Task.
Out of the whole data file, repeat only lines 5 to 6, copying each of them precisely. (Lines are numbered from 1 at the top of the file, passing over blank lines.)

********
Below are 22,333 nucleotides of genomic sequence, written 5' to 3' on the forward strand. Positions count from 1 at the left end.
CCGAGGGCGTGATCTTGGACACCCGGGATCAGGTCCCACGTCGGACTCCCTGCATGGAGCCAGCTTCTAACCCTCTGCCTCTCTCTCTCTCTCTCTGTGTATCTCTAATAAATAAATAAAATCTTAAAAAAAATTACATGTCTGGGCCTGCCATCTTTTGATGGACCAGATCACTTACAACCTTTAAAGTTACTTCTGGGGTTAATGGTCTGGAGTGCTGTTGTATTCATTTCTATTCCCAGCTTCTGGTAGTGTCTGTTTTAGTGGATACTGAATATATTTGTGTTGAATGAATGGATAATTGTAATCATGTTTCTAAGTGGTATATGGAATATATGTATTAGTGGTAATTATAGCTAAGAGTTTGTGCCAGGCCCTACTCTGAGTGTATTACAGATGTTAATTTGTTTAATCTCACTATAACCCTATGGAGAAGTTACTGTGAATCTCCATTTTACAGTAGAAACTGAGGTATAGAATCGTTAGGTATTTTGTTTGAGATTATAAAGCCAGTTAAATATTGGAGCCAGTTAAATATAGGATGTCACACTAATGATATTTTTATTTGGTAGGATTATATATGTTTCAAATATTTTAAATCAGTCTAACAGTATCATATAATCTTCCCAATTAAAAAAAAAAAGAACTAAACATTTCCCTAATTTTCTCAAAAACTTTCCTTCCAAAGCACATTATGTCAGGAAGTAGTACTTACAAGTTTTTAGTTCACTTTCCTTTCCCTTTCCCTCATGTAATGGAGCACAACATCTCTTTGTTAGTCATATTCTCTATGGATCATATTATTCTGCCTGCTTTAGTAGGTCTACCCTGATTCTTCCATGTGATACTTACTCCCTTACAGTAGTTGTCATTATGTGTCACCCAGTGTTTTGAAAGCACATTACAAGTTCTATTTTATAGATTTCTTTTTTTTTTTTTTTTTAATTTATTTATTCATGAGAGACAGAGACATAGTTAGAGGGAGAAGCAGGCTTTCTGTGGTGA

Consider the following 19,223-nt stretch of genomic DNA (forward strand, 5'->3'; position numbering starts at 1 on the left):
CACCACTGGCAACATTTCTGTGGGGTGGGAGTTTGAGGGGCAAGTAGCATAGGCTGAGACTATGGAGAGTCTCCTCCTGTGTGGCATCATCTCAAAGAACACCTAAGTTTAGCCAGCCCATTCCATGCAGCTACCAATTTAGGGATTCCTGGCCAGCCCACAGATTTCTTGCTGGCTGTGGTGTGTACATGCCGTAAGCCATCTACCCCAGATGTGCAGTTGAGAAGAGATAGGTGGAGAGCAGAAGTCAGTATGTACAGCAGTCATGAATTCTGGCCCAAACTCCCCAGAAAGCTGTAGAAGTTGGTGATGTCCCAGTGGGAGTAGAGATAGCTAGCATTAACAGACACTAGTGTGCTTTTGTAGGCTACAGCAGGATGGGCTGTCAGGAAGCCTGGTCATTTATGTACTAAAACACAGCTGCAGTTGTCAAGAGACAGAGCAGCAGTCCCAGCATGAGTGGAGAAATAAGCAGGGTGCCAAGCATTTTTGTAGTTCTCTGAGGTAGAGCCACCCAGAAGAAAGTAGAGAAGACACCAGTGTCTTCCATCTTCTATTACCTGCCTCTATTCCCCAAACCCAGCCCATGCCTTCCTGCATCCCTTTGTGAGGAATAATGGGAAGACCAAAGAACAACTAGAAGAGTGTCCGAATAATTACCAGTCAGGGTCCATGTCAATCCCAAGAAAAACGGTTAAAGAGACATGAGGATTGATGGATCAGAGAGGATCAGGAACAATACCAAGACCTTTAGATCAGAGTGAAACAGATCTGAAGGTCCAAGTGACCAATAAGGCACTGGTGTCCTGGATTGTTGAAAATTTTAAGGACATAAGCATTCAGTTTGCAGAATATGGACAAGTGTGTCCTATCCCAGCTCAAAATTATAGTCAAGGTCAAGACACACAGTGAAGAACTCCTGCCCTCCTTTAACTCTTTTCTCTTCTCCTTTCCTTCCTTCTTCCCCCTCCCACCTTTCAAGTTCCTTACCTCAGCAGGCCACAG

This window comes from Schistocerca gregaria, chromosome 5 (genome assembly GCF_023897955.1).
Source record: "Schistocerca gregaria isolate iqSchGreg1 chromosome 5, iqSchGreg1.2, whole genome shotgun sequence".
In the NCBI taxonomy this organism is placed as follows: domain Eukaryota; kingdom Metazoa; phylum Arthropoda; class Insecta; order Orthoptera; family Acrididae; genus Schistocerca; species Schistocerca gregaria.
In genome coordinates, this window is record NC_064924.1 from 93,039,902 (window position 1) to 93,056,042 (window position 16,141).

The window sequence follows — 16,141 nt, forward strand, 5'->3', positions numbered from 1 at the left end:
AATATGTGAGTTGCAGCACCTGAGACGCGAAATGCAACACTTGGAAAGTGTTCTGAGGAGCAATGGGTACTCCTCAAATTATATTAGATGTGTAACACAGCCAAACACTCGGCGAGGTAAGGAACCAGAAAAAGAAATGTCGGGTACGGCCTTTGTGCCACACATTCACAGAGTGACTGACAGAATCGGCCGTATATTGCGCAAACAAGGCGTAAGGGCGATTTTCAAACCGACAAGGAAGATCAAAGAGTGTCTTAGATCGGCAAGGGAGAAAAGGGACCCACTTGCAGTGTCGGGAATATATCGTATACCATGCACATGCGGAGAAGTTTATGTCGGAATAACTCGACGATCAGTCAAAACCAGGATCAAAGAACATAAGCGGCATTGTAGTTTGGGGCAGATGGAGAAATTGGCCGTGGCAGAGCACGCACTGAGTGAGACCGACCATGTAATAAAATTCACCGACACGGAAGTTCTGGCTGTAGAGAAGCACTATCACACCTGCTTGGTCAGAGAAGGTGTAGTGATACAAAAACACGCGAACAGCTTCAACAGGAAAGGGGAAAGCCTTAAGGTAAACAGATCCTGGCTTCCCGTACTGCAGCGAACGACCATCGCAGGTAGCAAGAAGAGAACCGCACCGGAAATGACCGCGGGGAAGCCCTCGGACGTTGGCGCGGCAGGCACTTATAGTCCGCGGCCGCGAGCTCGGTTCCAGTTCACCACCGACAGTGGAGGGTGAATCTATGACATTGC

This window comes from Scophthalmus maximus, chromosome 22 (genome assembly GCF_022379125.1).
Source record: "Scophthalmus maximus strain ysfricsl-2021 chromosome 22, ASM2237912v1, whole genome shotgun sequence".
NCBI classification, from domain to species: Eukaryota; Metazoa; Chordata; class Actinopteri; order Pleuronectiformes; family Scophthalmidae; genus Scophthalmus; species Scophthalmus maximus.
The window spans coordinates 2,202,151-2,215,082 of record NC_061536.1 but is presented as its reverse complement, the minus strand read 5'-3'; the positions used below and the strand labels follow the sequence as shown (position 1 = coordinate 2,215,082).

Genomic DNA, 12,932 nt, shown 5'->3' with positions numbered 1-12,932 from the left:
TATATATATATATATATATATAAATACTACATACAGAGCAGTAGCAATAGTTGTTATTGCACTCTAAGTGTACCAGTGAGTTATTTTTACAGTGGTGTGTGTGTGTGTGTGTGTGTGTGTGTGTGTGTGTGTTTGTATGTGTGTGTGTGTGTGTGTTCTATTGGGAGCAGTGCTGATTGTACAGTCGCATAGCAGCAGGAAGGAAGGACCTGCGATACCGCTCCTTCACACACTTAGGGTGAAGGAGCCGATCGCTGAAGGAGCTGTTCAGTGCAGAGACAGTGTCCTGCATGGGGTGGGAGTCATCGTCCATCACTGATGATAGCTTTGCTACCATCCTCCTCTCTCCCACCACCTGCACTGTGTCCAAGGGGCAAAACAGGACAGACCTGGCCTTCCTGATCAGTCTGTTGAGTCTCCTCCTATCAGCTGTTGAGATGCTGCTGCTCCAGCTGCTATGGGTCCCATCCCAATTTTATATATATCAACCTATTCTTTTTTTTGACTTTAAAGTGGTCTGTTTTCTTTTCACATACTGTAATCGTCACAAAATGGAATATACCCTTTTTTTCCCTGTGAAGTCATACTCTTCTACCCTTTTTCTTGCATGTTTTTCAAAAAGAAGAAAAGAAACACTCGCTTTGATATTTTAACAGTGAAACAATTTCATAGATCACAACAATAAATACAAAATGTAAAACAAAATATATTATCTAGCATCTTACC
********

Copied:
This window comes from Schistocerca gregaria, chromosome 5 (genome assembly GCF_023897955.1).
Source record: "Schistocerca gregaria isolate iqSchGreg1 chromosome 5, iqSchGreg1.2, whole genome shotgun sequence".